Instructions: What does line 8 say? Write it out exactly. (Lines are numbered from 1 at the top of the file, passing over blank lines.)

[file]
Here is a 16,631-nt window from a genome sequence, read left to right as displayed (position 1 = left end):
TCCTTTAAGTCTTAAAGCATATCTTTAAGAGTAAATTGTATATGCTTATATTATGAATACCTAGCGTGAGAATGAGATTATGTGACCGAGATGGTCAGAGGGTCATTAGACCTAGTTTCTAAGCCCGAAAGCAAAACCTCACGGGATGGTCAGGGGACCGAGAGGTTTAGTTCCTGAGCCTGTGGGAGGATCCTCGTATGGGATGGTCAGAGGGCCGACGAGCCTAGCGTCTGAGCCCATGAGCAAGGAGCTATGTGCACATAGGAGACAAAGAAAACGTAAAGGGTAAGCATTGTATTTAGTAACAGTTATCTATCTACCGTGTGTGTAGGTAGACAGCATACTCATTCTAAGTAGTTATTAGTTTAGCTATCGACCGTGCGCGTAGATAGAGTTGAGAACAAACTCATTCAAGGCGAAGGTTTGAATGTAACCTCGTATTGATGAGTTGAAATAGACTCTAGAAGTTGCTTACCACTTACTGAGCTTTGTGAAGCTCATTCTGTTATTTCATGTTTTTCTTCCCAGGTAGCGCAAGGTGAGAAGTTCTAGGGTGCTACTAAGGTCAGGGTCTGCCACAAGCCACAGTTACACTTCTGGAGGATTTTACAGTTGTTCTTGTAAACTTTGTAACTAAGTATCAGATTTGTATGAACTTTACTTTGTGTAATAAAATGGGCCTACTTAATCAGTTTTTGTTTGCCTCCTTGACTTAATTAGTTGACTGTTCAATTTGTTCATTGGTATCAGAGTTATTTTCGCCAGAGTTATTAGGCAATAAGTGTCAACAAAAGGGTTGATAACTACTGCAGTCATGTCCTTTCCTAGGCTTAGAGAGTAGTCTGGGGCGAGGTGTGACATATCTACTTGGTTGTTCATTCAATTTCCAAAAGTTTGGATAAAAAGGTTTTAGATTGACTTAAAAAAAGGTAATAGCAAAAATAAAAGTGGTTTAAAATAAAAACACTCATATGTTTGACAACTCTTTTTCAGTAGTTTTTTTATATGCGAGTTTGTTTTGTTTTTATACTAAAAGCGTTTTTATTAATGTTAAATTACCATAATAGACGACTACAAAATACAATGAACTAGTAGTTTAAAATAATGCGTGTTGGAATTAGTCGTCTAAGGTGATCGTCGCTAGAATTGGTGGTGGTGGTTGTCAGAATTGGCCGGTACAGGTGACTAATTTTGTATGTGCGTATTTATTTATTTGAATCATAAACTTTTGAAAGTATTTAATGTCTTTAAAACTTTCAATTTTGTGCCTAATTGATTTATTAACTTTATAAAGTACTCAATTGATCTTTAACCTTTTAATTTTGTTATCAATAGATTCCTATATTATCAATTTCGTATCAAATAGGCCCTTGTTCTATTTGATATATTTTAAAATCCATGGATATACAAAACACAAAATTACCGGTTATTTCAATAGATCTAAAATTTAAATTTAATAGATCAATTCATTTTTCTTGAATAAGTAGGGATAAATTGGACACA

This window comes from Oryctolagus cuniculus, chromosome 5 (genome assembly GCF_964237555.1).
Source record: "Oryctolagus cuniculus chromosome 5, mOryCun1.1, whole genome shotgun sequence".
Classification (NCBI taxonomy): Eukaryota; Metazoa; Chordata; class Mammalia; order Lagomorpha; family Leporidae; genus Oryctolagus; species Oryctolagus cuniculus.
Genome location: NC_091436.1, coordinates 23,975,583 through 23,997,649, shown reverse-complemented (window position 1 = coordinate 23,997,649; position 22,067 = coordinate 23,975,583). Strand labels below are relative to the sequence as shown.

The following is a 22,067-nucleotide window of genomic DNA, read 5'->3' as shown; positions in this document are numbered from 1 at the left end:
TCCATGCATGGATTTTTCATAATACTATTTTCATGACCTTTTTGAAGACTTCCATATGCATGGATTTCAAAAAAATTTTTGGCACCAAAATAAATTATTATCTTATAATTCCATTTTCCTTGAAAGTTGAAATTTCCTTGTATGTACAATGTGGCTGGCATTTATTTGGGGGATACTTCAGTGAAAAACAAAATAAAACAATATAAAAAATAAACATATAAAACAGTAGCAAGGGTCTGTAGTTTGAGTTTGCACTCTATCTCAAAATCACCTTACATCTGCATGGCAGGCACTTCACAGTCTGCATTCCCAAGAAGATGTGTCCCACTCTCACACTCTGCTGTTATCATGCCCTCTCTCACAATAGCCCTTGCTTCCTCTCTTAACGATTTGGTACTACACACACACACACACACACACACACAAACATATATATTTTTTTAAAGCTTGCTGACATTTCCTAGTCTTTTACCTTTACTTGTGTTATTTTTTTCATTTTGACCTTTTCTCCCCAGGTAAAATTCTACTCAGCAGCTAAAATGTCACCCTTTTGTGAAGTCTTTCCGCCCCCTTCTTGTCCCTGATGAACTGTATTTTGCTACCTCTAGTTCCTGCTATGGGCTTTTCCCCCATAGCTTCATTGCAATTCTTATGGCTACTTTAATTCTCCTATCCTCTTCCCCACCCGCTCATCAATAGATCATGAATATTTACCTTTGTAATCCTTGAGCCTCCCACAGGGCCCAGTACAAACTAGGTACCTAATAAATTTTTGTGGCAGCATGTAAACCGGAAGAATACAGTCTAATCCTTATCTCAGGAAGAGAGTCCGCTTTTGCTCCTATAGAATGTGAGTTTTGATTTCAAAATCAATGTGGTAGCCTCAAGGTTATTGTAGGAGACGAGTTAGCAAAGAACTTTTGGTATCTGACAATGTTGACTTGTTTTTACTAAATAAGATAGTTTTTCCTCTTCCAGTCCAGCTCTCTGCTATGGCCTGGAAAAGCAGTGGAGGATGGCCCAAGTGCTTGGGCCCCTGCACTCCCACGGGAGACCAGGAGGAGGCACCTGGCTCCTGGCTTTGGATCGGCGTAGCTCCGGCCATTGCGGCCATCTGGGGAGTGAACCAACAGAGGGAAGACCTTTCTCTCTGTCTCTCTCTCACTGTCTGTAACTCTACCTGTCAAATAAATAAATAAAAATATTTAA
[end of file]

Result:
TCCATGCATGGATTTTTCATAATACTATTTTCATGACCTTTTTGAAGACTTCCATATGCATGGATTTCAAAAAAATTTTTGGCACCAAAATAAATTATTATCTTATAATTCCATTTTCCTTGAAAGTTGAAATTTCCTTGTATGTACAATGTGGCTGGCATTTATTTGGGGGATACTTCAGTGAAAAACAAAATAAAACAATATAAAAAATAAACATATAAAACAGTAGCAAGGGTCTGTAGTTTGAGTTTGCACTCTATCTCAAAATCACCTTACATCTGCATGGCAGGCACTTCACAGTCTGCATTCCCAAGAAGATGTGTCCCACTCTCACACTCTGCTGTTATCATGCCCTCTCTCACAATAGCCCTTGCTTCCTCTCTTAACGATTTGGTACTACACACACACACACACACACACACACAAACATATATATTTTTTTAAAGCTTGCTGACATTTCCTAGTCTTTTACCTTTACTTGTGTTATTTTTTTCATTTTGACCTTTTCTCCCCAGGTAAAATTCTACTCAGCAGCTAAAATGTCACCCTTTTGTGAAGTCTTTCCGCCCCCTTCTTGTCCCTGATGAACTGTATTTTGCTACCTCTAGTTCCTGCTATGGGCTTTTCCCCCATAGCTTCATTGCAATTCTTATGGCTACTTTAATTCTCCTATCCTCTTCCCCACCCGCTCATCAATAGATCATGAATATTTACCTTTGTAATCCTTGAGCCTCCCACAGGGCCCAGTACAAACTAGGTACCTAATAAATTTTTGTGGCAGCATGTAAACCGGAAGAATACAGTCTAATCCTTATCTCAGGAAGAGAGTCCGCTTTTGCTCCTATAGAATGTGAGTTTTGATTTCAAAATCAATGTGGTAGCCTCAAGGTTATTGTAGGAGACGAGTTAGCAAAGAACTTTTGGTATCTGACAATGTTGACTTGTTTTTACTAAATAAGATAGTTTTTCCTCTTCCAGTCCAGCTCTCTGCTATGGCCTGGAAAAGCAGTGGAGGATGGCCCAAGTGCTTGGGCCCCTGCACTCCCACGGGAGACCAGGAGGAGGCACCTGGCTCCTGGCTTTGGATCGGCGTAGCTCCGGCCATTGCGGCCATCTGGGGAGTGAACCAACAGAGGGAAGACCTTTCTCTCTGTCTCTCTCTCACTGTCTGTAACTCTACCTGTCAAATAAATAAATAAAAATATTTAA